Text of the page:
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Get rid of law that hurts the innocent most
By Alasdair Palmer
January is traditionally the most common time of the year to initiate divorce proceedings. There are now over 2.3 million parents bringing up children on their own, and it has enormous social consequences: children who grow up in single-parent families usually get worse results in school, leave education earlier, and are more likely to be involved in crime.
No rational politician could possibly want to be responsible for social policies that actively encourage children to lose contact with one of their parents. But that is precisely what current Government policy does. About 150,000 children a year watch their parents split up. About one third of the parents end up in court, fighting over how much time each will spend with the kids. Within a couple of years, a very large portion of those children will end up losing all contact with the parent with whom they do not live.
Contact is usually lost for one very simple reason: the law encourages it to be lost. Legally, there is no presumption in favour of reasonable contact between children and both their parents. Lawyers will tell you that there is such a presumption in case-law: but that presumption is not in favour of reasonable, still less of extensive, contact. So in law, receiving one postcard a year counts as "contact". Indeed, actual face-to-face contact can be eliminated without the "presumption" being violated.
The law allows any consideration, no matter how trivial, to stop all material contact with the non-resident parent. Any attempt to get contact increased will be enormously expensive and will very often end in failure. Once a resident parent sets contact at a low level, it can take years of litigation merely to get permission from the courts for a first overnight stay. How can ministers who say they believe that "children need both parents" preside over a legal situation which ensures that many children have only one? Part of the reason may be that the ministers who proclaim such beliefs don't know what the law actually is. Ministers have stated that "the current legal position" is that "after separation, both parents should have a meaningful relationship with their children, provided it is safe".
But that is wrong. The law only requires that decisions be made "in the best interests of the child". And if you want to find out what "the best interests of the child" amounts to… well, good luck. You won't find the answer in the legislation, or in any other Government document. There are hundreds of pages of "advice" to officials on how cases of conflict between parents over contact with children should be tackled. But there is not a single sentence that defines in a meaningful way what protecting and promoting "the interests of the child" actually involves. Is it, for example, in the best interests of children that their time should be divided between their parents equally? Or is the best ratio 70 per cent with one parent and 30 per cent with another? Or 99:1? Should children have just one parent?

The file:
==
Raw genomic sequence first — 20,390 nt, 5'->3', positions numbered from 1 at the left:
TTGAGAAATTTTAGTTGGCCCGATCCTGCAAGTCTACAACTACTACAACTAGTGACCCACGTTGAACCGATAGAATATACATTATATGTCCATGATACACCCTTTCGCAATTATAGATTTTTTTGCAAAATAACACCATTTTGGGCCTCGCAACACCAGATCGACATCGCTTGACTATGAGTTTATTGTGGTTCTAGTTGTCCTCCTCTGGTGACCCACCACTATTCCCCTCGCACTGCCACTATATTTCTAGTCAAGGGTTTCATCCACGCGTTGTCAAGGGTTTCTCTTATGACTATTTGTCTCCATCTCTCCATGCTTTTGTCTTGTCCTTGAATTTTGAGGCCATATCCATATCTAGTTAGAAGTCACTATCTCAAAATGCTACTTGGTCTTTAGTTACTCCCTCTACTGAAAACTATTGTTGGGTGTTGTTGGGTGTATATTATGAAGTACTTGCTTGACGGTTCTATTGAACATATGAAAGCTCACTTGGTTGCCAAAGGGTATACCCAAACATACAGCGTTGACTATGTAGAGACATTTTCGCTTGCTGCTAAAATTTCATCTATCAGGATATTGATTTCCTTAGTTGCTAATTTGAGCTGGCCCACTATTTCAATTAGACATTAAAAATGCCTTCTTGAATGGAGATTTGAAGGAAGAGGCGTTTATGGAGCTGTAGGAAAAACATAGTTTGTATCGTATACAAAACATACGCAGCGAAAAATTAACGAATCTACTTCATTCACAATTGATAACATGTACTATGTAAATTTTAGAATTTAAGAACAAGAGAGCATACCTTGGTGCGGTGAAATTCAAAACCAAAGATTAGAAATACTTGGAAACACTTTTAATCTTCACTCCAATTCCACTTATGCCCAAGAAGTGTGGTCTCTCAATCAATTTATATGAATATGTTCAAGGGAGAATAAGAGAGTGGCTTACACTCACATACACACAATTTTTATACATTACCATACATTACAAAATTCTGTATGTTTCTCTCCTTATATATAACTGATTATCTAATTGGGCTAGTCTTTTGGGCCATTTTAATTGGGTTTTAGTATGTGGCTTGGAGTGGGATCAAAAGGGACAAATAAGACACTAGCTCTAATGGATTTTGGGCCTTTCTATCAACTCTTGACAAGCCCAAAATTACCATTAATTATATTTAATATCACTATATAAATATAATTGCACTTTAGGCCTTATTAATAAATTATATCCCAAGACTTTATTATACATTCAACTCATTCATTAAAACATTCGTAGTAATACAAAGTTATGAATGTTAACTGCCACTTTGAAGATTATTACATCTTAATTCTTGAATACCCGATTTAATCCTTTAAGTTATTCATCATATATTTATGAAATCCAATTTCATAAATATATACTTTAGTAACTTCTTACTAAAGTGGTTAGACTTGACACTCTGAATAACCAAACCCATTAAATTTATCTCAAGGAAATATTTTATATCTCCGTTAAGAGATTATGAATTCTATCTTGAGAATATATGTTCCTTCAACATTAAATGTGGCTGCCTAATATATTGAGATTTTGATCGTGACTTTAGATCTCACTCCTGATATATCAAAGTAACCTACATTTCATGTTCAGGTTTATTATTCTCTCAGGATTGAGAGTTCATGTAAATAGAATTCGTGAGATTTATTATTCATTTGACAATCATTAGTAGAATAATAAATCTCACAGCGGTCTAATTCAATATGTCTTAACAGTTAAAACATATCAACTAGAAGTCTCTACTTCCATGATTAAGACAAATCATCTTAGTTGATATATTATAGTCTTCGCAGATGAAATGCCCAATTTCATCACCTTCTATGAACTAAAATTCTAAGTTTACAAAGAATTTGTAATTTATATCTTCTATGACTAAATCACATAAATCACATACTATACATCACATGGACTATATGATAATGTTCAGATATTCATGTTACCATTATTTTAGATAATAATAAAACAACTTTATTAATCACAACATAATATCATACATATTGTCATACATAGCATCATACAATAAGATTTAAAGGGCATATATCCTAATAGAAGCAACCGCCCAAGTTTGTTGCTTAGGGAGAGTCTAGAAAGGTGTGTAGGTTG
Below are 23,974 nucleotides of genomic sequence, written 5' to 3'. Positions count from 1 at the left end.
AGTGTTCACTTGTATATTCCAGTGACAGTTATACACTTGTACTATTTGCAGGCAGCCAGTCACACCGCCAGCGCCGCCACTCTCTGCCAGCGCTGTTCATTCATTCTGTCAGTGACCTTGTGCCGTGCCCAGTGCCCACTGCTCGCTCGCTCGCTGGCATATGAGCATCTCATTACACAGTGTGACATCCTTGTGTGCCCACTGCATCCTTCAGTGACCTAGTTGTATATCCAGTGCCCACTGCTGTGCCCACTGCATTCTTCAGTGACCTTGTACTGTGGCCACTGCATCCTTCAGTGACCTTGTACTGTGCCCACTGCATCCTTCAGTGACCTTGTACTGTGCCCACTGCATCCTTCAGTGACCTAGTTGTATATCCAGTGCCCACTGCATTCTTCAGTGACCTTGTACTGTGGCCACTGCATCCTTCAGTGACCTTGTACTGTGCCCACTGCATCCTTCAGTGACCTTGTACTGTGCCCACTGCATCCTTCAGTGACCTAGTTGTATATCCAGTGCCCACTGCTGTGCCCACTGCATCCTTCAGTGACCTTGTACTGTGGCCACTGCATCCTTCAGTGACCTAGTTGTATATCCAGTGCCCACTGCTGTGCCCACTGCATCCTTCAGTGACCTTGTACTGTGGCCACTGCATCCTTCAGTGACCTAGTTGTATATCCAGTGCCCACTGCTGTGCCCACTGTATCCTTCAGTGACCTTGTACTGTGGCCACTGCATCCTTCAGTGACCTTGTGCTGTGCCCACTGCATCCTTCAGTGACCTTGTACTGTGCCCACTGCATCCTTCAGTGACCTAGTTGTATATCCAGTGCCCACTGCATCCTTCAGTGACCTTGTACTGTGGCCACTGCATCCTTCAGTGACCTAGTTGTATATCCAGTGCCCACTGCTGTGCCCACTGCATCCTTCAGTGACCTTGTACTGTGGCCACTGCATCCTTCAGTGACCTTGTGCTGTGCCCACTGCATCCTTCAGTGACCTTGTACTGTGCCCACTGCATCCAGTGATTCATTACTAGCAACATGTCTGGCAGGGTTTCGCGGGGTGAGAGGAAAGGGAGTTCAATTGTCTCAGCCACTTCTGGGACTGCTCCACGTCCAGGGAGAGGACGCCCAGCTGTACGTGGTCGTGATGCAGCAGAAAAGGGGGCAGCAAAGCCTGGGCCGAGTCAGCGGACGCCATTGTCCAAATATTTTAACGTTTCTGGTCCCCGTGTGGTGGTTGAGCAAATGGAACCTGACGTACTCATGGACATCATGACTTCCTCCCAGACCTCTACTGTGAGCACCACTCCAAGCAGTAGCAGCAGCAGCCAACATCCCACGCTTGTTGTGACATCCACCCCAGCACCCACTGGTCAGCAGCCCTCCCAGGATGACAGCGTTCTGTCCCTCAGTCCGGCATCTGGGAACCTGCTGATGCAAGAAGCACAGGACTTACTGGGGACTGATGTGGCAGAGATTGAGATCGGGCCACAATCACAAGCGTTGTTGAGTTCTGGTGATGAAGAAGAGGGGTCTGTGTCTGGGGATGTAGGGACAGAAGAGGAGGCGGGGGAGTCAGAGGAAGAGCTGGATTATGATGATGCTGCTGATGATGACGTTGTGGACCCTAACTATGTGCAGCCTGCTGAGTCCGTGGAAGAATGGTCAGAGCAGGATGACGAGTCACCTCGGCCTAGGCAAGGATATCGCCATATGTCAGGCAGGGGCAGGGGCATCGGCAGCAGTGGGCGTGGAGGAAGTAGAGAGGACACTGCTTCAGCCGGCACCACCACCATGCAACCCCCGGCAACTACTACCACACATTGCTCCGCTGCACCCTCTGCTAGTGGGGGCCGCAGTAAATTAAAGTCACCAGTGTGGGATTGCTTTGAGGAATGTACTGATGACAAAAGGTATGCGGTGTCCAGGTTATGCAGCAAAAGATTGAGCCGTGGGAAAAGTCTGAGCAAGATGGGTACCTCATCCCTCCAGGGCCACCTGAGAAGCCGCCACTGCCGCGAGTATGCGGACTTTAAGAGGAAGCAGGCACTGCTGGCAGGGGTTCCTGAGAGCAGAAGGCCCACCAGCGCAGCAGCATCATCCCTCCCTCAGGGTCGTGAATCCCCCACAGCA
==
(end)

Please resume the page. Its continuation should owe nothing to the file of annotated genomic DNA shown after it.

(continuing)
There is no answer in the legislation, and as a consequence, "the interests of the child" has become a meaningless incantation that can be used to justify curtailing contact with one parent to the point where it shrivels to nothing. Which is exactly what happens, thousands of times every year.
The situation is made still worse by the fact that the other fundamental "principle" of the relevant law is that "every case is different". The effect of that is to ensure that previous decisions cannot be used as a guide to future ones. Result? There are no principles at all.
To fix the central problem, the law needs to include the presumption that non-resident parents should have "reasonable contact" with their children. That presumption would of course be defeasible if it were clear that the non-resident parent was, for instance, violent.That would place the burden of proof on those who wanted to deny reasonable contact - which would make it impossible to deny such contact for trivial reasons.
As it stands, the law creates thousands of additional single-parent families every year. Everyone who cares about the future of the family in Britain must hope that someone in power has the courage to amend it.
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